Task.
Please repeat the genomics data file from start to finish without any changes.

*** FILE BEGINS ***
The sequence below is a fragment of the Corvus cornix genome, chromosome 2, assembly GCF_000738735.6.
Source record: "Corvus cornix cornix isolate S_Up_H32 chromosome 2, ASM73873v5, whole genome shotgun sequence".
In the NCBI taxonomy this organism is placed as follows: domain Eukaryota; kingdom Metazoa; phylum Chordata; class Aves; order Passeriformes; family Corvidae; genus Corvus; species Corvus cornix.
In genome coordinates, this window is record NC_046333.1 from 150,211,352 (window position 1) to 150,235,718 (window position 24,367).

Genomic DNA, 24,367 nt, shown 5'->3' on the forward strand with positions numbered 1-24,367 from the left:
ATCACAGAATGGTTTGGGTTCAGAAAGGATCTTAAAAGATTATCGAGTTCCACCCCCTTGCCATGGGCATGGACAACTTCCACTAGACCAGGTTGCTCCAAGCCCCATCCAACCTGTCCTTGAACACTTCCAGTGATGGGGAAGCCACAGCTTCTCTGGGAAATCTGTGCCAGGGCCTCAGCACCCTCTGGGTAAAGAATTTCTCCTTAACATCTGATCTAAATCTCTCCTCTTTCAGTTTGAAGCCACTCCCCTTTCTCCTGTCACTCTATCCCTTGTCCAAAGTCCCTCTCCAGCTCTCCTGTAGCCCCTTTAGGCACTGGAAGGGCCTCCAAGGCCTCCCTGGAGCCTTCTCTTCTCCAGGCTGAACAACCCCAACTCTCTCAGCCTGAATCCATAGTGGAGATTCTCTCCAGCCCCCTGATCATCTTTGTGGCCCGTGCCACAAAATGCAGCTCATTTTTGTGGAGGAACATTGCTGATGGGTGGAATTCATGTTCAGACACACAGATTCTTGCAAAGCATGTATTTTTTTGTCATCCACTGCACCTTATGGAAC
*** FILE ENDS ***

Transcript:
The sequence below is a fragment of the Corvus cornix genome, chromosome 2, assembly GCF_000738735.6.
Source record: "Corvus cornix cornix isolate S_Up_H32 chromosome 2, ASM73873v5, whole genome shotgun sequence".
In the NCBI taxonomy this organism is placed as follows: domain Eukaryota; kingdom Metazoa; phylum Chordata; class Aves; order Passeriformes; family Corvidae; genus Corvus; species Corvus cornix.
In genome coordinates, this window is record NC_046333.1 from 150,211,352 (window position 1) to 150,235,718 (window position 24,367).

Genomic DNA, 24,367 nt, shown 5'->3' on the forward strand with positions numbered 1-24,367 from the left:
ATCACAGAATGGTTTGGGTTCAGAAAGGATCTTAAAAGATTATCGAGTTCCACCCCCTTGCCATGGGCATGGACAACTTCCACTAGACCAGGTTGCTCCAAGCCCCATCCAACCTGTCCTTGAACACTTCCAGTGATGGGGAAGCCACAGCTTCTCTGGGAAATCTGTGCCAGGGCCTCAGCACCCTCTGGGTAAAGAATTTCTCCTTAACATCTGATCTAAATCTCTCCTCTTTCAGTTTGAAGCCACTCCCCTTTCTCCTGTCACTCTATCCCTTGTCCAAAGTCCCTCTCCAGCTCTCCTGTAGCCCCTTTAGGCACTGGAAGGGCCTCCAAGGCCTCCCTGGAGCCTTCTCTTCTCCAGGCTGAACAACCCCAACTCTCTCAGCCTGAATCCATAGTGGAGATTCTCTCCAGCCCCCTGATCATCTTTGTGGCCCGTGCCACAAAATGCAGCTCATTTTTGTGGAGGAACATTGCTGATGGGTGGAATTCATGTTCAGACACACAGATTCTTGCAAAGCATGTATTTTTTTGTCATCCACTGCACCTTATGGAAC